The Locals' Guide - Lord Howe Island


To hike or bike

Posted by Pinetrees Lodge – Wednesday, May 02, 2018

Contributed by Denis Corcoran: Decisions like these are about as hard as life gets on Lord Howe Island. The island’s leisurely 25km/hr speed limit is somewhat symbolic of the pace of life on this subtropical island. Slow and steady. However if you want a quick perv at Lord Howe Island’s natural curve, then ‘get on your bike’. From north to south is a paltry 25 minute cycle, and that’s not even breaking the law pushing past the 25km limit needed to turn heads.

A cycle around the island can cover you some serious ground, ticking off the ‘best of’ attractions in no time. But before you start spinning two wheels, here’s some hot tips.

Avoid Joys Hill, at all costs. It claims many victims each year, fact. Don’t think you’re too good of a cyclist to not be a statistic, sometimes it’s just the chain that will skip, the car that won’t see you, the brakes that don’t brake. Slow and steady if you must, but don’t whizz because you’ll bounce. There’s no joy to be found on this hill.

Respect the speed limit - there’s no need for speed on Lord Howe.

Always wear your helmet. When Ronald McDonald said ‘make it click’, he was metaphorically referring to the bike helmet chin straps on Lord Howe. If it’s not big Ron who’ll be disappointed it will the the local copper who’ll be busting ya nut, and quite rightly, he’s the one who has to scrape your skin up off the tarmac here. No one wants to do that, so buckle up sunshine.

Cruising around on a bike is what you do on Lord Howe. It’s part of the fabric of the community. Embrace the pace. Respect the law. Wave at everyone.

However if two wheels ain’t your thing then you’re on two legs and a hike around some of Lord Howe Island’s seven peaks is what you've got in store for the soles of your feet.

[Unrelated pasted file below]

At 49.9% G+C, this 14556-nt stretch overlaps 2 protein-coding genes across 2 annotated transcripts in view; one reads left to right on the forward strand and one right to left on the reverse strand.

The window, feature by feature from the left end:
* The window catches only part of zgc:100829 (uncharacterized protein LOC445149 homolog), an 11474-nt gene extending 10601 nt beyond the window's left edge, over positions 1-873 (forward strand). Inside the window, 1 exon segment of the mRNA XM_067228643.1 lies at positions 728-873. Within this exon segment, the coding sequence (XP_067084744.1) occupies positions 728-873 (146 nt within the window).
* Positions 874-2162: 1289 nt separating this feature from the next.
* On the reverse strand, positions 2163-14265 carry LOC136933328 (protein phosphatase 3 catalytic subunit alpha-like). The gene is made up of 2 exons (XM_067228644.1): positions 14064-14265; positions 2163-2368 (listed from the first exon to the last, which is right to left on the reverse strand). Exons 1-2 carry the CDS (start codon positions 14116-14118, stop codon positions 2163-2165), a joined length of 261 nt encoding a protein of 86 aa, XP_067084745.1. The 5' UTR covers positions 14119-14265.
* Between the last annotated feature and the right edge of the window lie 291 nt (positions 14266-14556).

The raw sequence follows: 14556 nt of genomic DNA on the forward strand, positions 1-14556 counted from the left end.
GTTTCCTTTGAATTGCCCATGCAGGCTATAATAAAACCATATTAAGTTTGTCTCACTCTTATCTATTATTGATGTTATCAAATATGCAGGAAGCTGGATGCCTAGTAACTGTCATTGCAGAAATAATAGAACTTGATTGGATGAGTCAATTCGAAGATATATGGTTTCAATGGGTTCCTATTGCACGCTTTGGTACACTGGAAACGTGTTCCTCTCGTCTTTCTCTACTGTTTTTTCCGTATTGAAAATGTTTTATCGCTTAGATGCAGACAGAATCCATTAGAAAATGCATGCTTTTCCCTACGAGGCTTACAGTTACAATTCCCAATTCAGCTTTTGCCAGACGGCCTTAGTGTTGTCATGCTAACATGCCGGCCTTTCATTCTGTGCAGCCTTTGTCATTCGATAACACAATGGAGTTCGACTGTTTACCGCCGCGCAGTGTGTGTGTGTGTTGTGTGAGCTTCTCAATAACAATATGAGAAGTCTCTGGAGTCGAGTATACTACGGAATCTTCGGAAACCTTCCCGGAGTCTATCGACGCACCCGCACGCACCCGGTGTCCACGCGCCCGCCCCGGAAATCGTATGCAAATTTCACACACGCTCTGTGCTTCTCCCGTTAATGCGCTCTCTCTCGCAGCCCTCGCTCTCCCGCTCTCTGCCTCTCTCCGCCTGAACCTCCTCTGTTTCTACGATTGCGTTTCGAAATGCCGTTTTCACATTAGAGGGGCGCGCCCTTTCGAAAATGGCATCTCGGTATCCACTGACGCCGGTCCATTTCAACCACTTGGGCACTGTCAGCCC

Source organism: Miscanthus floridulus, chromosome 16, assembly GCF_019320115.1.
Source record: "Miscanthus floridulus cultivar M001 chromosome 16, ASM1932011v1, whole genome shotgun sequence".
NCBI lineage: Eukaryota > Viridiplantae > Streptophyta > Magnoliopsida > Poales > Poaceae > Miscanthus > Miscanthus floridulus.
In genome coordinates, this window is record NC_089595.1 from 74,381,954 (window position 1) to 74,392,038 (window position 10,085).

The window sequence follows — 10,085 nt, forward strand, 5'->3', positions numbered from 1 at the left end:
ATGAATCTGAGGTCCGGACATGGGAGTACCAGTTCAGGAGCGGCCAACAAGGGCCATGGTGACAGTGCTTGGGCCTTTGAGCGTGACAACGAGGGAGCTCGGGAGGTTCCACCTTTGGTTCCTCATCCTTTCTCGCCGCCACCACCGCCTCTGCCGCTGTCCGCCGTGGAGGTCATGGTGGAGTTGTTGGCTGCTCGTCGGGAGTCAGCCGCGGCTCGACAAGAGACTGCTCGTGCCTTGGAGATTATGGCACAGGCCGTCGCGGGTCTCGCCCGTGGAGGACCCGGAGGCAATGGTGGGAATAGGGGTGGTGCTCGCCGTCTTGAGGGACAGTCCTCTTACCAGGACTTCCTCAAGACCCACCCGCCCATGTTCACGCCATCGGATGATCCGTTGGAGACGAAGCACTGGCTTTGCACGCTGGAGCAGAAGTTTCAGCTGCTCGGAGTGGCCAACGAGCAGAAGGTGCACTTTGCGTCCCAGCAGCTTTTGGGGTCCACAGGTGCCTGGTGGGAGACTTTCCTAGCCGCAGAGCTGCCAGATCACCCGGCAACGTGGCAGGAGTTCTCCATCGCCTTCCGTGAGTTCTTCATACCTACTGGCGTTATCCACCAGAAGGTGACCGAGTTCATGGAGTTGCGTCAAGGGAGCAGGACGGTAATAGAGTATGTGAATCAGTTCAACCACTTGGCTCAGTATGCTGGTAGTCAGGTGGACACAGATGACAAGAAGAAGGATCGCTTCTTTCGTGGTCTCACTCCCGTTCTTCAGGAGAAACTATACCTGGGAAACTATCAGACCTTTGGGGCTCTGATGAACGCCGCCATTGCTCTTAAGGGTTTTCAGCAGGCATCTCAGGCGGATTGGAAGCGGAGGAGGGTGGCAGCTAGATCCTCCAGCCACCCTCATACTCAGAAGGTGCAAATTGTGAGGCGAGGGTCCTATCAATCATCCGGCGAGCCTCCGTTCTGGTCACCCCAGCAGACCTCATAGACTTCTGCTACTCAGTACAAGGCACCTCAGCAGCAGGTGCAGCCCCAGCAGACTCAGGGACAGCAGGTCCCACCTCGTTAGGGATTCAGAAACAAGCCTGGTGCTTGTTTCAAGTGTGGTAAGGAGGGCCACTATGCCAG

With around ten different official walking trails, the intrepid hiker has a walk for every occasion. Walking on Lord Howe is as safe as you’ll get anywhere in Australia. No snakes, no poisonous spiders and nothing aggressive like a swamp crocodile or angry tourist-only ‘drop bear’. All the island’s trails are clearly marked with sign posts at the start and finish, some of them with little maps along the way showing you where you are.

It’s worth noting, that hikers should stick to the paths and not wander off blindly following multi coloured tags or tapes around trees. These are sporadic and are not walking tracks, rather signs for the local rangers who use them for various environmental projects.

Like any hike, plan for plenty of sunlight hours, it gets dark quickly beneath the canopy of the trees. Carry water and if setting off alone, let someone know where you’ve gone.

That’s all the scaremongering this article will do. A hike on any of the bush tracks on Lord Howe is a liberating and wholesome experience. The absence of others, the serenity of the bush and the vistas that surprise you are a real treat.

Life is already pretty slow on Lord Howe, but if you want to take it right down another notch, go for a hike and let the simplicity of nature stop you in your tracks.


The Locals’ Guide to Lord Howe Island is written by Denis Corcoran, Pia Funch, Luke Hanson, Geordie Tennant and Dani Rourke. We regularly visit the island’s iconic locations (and our secret spots) in different conditions, seasons and times of day (by foot, bike, kayak, boat and snorkel), and hope to share our experiences with you. If you need some travel inspiration, details on locations and the best activities, or just a brief online escape from your daily routine, then read our posts about life on Lord Howe Island.